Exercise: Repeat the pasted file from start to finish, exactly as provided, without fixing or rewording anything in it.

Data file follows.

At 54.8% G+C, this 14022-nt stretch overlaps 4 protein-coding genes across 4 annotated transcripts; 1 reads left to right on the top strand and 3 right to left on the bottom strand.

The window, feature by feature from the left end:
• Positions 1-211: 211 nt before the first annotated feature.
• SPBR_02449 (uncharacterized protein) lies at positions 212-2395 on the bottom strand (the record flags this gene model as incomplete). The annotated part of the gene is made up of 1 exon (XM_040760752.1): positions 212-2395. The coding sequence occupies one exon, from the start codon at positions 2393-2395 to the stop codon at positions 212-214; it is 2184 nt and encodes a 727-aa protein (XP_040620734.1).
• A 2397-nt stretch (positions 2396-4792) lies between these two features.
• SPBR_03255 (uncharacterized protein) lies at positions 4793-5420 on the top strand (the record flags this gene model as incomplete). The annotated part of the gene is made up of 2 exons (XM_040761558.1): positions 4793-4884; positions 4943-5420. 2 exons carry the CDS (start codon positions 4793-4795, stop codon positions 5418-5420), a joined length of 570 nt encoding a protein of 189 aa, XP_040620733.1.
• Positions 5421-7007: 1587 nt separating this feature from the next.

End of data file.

At 54.8% G+C, this 14022-nt stretch overlaps 4 protein-coding genes across 4 annotated transcripts; 1 reads left to right on the top strand and 3 right to left on the bottom strand.

The window, feature by feature from the left end:
• Positions 1-211: 211 nt before the first annotated feature.
• SPBR_02449 (uncharacterized protein) lies at positions 212-2395 on the bottom strand (the record flags this gene model as incomplete). The annotated part of the gene is made up of 1 exon (XM_040760752.1): positions 212-2395. The coding sequence occupies one exon, from the start codon at positions 2393-2395 to the stop codon at positions 212-214; it is 2184 nt and encodes a 727-aa protein (XP_040620734.1).
• A 2397-nt stretch (positions 2396-4792) lies between these two features.
• SPBR_03255 (uncharacterized protein) lies at positions 4793-5420 on the top strand (the record flags this gene model as incomplete). The annotated part of the gene is made up of 2 exons (XM_040761558.1): positions 4793-4884; positions 4943-5420. 2 exons carry the CDS (start codon positions 4793-4795, stop codon positions 5418-5420), a joined length of 570 nt encoding a protein of 189 aa, XP_040620733.1.
• Positions 5421-7007: 1587 nt separating this feature from the next.